Congressman Adam Smith (D-WA) made the following statement today concerning his vote against H.R. 6, the Energy Policy Act of 2005:

”The first generation of U.S. environmental laws and regulations enacted in the 1960s and early 1970s were state-of-the-art public policies at that time. They cleaned up air and water, and were rightly emulated in much of the developing world. They also gave rise to a new sector of the economy: thousands of jobs were created in the construction of water treatment plants and other infrastructure necessary to meet the new environmental standards. Yet the bill that is before the House today does not have the same vision for the future as these bills had.

It should be a top national security priority of the United States to significantly reduce its consumption of foreign oil, yet the Republican-sponsored bill, does virtually nothing to stop this foreign dependence. In fact, traditional energy sources such as oil and natural gas reap 93 percent of the tax incentives in this bill, equivalent to $7.5 billion. In fact, this bill would provide more than $22 billion to the oil, gas, and other energy industries in tax breaks, direct spending and authorizations. Meanwhile, renewable energy and conservation initiatives receive only 7 percent.

We must invest in emerging technologies, renewable energy, and energy efficiency and conservation. It is vital for our economy that our country’s economic growth is not constrained by the price of oil. The Bush Administration’s backward-looking energy and environmental polices have left the United States ill-equipped to compete with other nations in the booming global market for environmentally clean technologies. For example, the U.S. wind power generation capacity of 6,370 megawatts – enough for approximately 6 million homes – is dwarfed by Germany’s 14,600 megawatts. We can, and should, do better. By making investments in emerging technologies and renewable energy resources, the United States has the potential to be a net exporter of renewable energy, not an importer of foreign oil.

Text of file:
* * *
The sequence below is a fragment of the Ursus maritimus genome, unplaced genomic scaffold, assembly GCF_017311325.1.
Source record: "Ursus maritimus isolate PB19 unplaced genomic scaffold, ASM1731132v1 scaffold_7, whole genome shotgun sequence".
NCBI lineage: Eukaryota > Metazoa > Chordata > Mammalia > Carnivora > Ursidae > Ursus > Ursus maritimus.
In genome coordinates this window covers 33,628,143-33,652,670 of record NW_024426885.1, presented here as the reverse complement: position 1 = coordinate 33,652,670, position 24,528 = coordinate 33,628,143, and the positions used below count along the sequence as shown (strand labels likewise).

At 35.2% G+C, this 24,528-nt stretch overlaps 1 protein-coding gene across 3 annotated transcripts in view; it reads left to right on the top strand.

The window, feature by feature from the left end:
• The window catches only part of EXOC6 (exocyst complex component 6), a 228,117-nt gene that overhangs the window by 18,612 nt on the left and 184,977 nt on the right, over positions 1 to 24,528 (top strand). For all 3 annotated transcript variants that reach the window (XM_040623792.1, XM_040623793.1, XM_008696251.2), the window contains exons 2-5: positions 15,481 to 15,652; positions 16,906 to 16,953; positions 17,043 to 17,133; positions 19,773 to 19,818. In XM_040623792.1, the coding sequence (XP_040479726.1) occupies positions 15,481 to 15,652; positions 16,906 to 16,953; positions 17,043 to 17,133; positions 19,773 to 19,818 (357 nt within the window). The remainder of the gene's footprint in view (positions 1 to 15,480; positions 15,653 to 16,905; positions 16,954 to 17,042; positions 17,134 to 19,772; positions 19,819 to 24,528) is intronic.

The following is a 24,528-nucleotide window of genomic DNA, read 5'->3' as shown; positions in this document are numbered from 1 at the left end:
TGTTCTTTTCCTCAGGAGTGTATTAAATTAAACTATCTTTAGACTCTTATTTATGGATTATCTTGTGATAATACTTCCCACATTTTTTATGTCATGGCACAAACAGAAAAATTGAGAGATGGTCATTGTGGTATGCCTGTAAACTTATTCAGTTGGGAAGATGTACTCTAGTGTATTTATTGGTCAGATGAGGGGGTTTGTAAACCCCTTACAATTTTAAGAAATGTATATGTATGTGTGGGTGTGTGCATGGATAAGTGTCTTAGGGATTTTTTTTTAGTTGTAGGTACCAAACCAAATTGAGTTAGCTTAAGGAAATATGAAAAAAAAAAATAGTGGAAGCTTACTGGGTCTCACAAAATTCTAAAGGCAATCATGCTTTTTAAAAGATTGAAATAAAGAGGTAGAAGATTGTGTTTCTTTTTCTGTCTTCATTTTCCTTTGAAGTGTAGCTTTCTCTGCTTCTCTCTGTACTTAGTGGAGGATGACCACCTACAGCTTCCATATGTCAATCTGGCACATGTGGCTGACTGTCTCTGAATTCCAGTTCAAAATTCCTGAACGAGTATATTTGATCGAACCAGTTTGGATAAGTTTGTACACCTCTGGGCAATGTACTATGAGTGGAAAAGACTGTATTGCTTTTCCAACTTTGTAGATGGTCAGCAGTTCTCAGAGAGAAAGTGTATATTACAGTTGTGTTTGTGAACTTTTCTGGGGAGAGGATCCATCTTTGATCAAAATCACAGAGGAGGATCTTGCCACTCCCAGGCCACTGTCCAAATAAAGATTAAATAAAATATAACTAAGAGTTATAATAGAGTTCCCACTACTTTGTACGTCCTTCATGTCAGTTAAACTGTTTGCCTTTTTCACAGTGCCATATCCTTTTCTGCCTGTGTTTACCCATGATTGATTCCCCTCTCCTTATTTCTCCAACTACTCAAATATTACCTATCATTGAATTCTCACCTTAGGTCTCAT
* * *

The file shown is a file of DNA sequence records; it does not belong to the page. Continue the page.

Finally, this bill is anti-environment. I, along with many of my Democratic colleagues, voted for an amendment that would strip the provision to allow the drilling of gas and oil in the Alaska National Wildlife Refuge. We were not successful. Once drilling is allowed in one of the most natural, pristine places in the country, where will our environment be protected? In fact, this bill makes it easier for oil drilling in the protected areas off our coastlines as well.

The time is now for the United States to adopt a real energy policy: a policy that will invest in new technologies, new energy resources and that will increase our national security by decreasing our dependence on foreign oil. It is time for us to adopt an energy policy that not only makes the United States a net-exporter of renewable energy but that protects our environment as well. This bill does none of this, and I had to vote against the Energy Policy Act of 2005 for these reasons.”